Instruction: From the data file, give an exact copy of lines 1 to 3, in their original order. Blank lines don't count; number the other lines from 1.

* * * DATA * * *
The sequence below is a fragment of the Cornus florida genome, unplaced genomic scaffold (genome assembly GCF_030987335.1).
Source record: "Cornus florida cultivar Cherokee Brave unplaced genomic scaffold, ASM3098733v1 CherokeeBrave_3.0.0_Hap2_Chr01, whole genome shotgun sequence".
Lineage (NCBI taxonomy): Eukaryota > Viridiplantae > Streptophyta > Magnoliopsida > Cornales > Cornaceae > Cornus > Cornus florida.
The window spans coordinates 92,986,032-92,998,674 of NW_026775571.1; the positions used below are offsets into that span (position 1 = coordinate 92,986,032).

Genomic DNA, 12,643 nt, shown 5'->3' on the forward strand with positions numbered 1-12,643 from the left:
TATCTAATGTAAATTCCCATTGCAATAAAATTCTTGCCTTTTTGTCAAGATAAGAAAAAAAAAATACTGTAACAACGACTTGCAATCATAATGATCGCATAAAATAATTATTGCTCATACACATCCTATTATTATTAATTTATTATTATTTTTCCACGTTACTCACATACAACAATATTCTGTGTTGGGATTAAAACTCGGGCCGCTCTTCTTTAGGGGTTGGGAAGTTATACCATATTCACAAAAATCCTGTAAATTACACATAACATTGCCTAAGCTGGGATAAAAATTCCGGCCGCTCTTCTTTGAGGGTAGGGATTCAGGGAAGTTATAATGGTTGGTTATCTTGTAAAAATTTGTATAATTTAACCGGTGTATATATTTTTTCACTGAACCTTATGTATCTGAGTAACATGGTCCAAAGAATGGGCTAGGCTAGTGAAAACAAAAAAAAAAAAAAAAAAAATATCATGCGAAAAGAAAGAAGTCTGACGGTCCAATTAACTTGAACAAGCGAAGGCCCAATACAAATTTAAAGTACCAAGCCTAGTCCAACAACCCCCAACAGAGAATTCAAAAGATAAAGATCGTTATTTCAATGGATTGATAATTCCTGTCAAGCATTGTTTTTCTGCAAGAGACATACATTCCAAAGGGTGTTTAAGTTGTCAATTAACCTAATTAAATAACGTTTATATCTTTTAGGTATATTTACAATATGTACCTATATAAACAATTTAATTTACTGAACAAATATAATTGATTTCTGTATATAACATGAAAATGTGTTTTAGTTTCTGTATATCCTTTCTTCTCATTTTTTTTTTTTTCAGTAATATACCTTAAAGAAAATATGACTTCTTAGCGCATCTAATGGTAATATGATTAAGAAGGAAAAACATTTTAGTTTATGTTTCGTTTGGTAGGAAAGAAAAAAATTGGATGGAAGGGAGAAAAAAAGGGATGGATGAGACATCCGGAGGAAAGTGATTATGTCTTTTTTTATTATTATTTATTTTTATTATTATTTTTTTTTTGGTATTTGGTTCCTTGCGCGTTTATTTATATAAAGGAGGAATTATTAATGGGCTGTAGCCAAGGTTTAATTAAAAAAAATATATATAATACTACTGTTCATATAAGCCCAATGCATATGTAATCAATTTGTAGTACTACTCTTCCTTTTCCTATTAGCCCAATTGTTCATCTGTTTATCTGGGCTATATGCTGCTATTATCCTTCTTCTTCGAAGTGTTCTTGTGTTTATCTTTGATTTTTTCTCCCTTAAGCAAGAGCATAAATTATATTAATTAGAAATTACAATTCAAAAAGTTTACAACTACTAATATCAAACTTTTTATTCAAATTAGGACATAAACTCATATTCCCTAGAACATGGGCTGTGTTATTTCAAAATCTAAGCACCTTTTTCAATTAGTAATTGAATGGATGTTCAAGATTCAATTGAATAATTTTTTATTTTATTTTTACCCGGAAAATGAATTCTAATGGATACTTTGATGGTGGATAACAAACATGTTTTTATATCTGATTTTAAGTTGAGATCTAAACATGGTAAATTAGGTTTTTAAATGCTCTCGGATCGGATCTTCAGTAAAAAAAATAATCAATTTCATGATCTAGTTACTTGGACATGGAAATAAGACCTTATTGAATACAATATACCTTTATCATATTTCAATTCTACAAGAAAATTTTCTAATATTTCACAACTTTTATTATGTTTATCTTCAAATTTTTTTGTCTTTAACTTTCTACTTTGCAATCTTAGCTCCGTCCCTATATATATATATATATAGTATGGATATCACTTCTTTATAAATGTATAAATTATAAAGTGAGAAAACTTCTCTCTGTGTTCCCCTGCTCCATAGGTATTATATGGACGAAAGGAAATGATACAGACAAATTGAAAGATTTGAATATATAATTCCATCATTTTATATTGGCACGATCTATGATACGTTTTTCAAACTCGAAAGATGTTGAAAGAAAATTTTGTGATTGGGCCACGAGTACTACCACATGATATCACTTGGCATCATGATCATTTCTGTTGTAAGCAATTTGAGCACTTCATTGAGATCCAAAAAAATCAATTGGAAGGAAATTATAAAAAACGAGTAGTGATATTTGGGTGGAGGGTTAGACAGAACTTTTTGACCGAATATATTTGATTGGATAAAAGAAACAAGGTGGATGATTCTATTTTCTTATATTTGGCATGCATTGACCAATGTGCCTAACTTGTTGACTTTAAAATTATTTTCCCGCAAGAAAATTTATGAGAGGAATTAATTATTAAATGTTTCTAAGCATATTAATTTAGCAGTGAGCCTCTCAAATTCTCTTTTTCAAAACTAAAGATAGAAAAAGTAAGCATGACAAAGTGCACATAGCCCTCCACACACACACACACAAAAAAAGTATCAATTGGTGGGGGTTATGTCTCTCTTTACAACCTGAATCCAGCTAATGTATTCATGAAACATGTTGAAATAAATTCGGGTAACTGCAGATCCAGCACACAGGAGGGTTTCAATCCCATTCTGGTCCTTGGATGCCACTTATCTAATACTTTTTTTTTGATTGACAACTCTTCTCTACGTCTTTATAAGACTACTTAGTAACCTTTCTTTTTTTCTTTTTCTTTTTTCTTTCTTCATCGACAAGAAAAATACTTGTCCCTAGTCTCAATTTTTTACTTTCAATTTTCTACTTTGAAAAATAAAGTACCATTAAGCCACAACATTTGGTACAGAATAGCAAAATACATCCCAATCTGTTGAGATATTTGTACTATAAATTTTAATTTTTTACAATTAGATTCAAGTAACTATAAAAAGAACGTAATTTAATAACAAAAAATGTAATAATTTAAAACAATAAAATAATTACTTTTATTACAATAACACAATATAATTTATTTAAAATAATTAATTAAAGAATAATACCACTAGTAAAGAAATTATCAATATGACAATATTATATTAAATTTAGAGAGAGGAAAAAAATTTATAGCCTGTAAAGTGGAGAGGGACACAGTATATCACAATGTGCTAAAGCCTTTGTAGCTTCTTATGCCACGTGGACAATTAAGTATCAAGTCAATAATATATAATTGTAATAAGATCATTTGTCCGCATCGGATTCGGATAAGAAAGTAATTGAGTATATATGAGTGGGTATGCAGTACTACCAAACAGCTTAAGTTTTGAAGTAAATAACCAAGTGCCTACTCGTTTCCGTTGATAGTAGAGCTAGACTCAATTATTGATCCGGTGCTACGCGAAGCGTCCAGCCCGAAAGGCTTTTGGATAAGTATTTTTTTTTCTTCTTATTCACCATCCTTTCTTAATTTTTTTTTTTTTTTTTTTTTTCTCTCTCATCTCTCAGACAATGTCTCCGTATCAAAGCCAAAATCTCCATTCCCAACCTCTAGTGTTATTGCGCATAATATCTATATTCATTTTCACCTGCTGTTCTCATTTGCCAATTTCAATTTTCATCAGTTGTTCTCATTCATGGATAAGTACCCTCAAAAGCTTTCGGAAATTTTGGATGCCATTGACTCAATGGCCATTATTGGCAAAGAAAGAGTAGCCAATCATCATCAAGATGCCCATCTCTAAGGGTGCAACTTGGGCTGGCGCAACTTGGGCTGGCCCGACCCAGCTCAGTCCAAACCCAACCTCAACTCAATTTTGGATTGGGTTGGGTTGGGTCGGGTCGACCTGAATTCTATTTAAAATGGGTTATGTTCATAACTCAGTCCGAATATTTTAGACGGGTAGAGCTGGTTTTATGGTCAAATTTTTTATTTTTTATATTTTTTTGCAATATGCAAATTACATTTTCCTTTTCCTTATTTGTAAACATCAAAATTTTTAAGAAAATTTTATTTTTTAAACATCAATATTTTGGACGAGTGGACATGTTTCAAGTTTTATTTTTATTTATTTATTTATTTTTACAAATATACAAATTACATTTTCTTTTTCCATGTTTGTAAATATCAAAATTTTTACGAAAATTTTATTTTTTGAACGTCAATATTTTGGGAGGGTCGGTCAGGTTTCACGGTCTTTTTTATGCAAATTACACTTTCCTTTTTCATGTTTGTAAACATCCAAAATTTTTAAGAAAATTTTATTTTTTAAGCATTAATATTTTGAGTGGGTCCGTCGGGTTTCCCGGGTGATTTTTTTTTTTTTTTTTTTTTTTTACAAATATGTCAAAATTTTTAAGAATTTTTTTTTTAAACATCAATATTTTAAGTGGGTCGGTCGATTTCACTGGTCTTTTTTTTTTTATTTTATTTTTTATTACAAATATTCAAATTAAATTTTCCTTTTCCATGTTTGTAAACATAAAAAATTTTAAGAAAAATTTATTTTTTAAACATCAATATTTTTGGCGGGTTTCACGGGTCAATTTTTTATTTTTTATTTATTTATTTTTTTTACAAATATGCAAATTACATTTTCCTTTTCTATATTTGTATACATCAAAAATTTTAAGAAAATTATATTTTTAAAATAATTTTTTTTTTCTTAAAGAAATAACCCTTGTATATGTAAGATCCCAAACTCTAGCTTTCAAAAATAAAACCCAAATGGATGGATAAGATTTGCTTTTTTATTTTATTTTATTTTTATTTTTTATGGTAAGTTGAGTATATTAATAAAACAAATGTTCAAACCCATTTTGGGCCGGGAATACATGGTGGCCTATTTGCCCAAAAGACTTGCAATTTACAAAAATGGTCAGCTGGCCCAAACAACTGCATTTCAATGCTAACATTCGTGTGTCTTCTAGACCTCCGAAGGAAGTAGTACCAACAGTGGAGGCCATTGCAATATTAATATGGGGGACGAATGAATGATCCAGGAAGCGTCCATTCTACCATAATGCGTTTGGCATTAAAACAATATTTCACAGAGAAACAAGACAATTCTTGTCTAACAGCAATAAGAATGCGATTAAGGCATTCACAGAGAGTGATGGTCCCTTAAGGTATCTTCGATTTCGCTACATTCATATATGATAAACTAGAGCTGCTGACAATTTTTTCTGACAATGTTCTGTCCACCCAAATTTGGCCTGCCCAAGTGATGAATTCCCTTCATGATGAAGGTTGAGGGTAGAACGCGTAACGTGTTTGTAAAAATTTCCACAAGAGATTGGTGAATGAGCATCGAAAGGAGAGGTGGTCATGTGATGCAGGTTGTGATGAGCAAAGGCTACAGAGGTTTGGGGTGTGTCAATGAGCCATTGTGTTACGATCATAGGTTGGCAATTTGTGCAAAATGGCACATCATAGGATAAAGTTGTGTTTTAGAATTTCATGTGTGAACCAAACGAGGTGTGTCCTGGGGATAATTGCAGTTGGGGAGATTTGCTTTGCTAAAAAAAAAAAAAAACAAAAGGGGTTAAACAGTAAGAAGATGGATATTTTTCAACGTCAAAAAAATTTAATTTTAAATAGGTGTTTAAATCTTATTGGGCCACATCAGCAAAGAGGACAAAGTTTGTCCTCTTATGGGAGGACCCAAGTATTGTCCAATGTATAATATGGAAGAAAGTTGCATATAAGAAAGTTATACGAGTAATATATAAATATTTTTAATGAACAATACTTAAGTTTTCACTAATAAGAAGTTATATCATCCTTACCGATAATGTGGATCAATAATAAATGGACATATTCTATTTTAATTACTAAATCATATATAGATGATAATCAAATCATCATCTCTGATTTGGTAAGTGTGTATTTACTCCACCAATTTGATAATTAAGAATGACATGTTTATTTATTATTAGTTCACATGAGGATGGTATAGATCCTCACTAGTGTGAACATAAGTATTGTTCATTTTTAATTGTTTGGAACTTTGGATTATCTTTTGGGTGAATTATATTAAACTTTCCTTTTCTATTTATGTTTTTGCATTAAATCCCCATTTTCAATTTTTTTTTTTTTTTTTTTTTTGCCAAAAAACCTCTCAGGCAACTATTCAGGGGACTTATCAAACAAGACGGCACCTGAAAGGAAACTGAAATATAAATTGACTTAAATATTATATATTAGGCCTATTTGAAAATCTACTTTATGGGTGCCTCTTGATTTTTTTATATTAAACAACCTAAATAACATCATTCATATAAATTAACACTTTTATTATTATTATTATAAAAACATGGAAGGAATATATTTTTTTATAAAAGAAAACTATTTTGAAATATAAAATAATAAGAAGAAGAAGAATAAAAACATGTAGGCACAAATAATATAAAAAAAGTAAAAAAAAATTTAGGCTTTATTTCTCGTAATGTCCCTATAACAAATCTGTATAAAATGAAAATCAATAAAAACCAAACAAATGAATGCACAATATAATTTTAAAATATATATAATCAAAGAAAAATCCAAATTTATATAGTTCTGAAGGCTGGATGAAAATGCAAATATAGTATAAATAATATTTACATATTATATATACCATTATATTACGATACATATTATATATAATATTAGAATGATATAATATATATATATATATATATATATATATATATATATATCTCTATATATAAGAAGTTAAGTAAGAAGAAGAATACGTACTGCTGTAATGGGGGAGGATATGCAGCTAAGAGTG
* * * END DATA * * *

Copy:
The sequence below is a fragment of the Cornus florida genome, unplaced genomic scaffold (genome assembly GCF_030987335.1).
Source record: "Cornus florida cultivar Cherokee Brave unplaced genomic scaffold, ASM3098733v1 CherokeeBrave_3.0.0_Hap2_Chr01, whole genome shotgun sequence".
Lineage (NCBI taxonomy): Eukaryota > Viridiplantae > Streptophyta > Magnoliopsida > Cornales > Cornaceae > Cornus > Cornus florida.